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Vijay Vardhan Koka

**Linear Regression** is a Machine Learning algorithm that helps predict the outcome of a system using some initial conditions.

For example, let’s say we have a car. Can we tell what the co2 emission of the car is based on the size of its engine?

With linear regression, we can find the relationship between these two parameters.

To do this, we must first train a linear regression model using a large data set that contains **engine sizes** and **co2 emissions**.

Before we move on, let’s visualize the data. Here, we are using modules called `matplotlib`

, `pandas`

, and `numpy`

.

** matplotlib** is a popular Python plotting library, while

`pandas`

`numpy`

To learn more about

`matplotlib`

, check out this shot.

Start by importing the modules:

```
import pandas as pd
import numpy as np
import matplotlib.pyplot as plt
```

Now, we will import the csv file with all our data, give it to a variable called `data`

, and visualize the first 10 rows using `data.head(10)`

:

```
data=pd.read_csv("Fuel.csv")
data.head(10)
```

If you run this code, you will see:

Now, select only the size and emission data:

```
data = data[["ENGINESIZE","CO2EMISSIONS"]]
```

And visualize the data:

```
plt.scatter(data["ENGINESIZE"] , data["CO2EMISSIONS"] , color="green")
plt.xlabel("ENGINESIZE")
plt.ylabel("CO2EMISSIONS")
plt.show()
```

In the code above, we are using the `scatter()`

function to create a scatter plot graph between engine size and co2 emissions, and then labeling the x and y-axis. You can the ** show() function** to output the graph and, if you run this code, you’ll get:

Now that we have visualized the data, it’s time to create a linear regression model.

The model predicts the value of `y`

`x`

The relationship between these two values is determined by its **regression coefficient** (represented by `m`

).

So, we can call this the change in `y`

with regard to the change in `x`

and represent it between the two values as a straight line (i.e., this is the slope of the line).

From the slope-intercept formula, `y = mx +c `

we can figure out the change in `y`

with regard to the change in `x`

. However, in Machine Learning we do not know the exact values of `m`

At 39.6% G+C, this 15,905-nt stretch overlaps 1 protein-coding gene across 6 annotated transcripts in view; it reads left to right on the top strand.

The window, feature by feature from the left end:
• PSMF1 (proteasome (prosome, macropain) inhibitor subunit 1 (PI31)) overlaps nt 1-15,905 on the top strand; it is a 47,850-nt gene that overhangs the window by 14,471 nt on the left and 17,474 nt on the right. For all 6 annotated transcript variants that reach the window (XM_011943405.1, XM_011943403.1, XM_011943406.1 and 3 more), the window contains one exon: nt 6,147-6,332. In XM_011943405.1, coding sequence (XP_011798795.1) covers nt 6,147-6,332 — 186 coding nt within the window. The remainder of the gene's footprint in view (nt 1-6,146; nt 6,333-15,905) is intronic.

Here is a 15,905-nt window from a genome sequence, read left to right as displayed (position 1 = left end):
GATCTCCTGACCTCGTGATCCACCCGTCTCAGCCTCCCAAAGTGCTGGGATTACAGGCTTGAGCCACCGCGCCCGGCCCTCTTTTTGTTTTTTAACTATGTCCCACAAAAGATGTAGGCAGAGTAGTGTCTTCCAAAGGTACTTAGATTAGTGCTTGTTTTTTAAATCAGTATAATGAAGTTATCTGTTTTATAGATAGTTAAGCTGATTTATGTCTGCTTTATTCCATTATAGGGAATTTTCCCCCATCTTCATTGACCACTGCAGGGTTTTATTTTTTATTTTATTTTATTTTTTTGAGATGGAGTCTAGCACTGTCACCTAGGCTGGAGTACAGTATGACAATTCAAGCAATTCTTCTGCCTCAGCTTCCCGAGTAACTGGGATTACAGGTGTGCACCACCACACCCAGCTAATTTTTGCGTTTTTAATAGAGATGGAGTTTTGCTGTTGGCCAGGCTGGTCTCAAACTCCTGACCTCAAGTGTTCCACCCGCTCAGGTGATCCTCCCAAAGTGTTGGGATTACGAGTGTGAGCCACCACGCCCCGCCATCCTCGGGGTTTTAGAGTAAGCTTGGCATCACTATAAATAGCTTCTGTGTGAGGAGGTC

and `c`

, so we call them parameters and aim to find values that best fit the given system.

We use a module called `sklearn`

to create a linear regression model:

```
from sklearn import linear_model
```

**Generate training and testing data from our data**

```
train = data[:(int((len(data)*0.8)))]
test = data[(int((len(data)*0.8))):]
```

We are using 80% of our data for training and 20% for testing.

In the code below, we are making a liner regression model in `regr`

using the training data:

```
regr = linear_model.LinearRegression()
train_x = np.array(train[["ENGINESIZE"]])
train_y = np.array(train[["CO2EMISSIONS"]])
regr.fit(train_x,train_y)
```

If you successfully create the model, your output will be:

No, lets look at the coefficients:

```
print ("coefficients : ",regr.coef_) #Slope
print ("Intercept : ",regr.intercept_) #Intercept
```

Your output should be:

Use the following code to plot the regression line:

```
plt.scatter(train["ENGINESIZE"], train["CO2EMISSIONS"], color='blue')
plt.plot(train_x, regr.coef_*train_x + regr.intercept_, color='red')
plt.xlabel("Engine size")
plt.ylabel("Emission")
```

Now, let’s do some predictions:

The function for predicting future values is:

```
def get_regression_predictions(input_features,intercept,slope):
predicted_values = input_features*slope + intercept
return predicted_values
```

So, in order to predict the emissions of a future car, use:

```
my_engine_size = 2
estimatd_emission = get_regression_predictions(my_engine_size,regr.intercept_[0],regr.coef_[0][0])
print ("Estimated Emission :",estimatd_emission)
```

Output:

To check for various accuracy:

```
from sklearn.metrics import r2_score
test_x = np.array(test[['ENGINESIZE']])
test_y = np.array(test[['CO2EMISSIONS']])
test_y_ = regr.predict(test_x)
print("Mean absolute error: %.2f" % np.mean(np.absolute(test_y_ - test_y)))
print("Mean sum of squares (MSE): %.2f" % np.mean((test_y_ - test_y)** 2))
print("R2-score: %.2f" % r2_score(test_y_ , test_y) )
```

Output:

You have successfully learned to construct and train a linear regression model.

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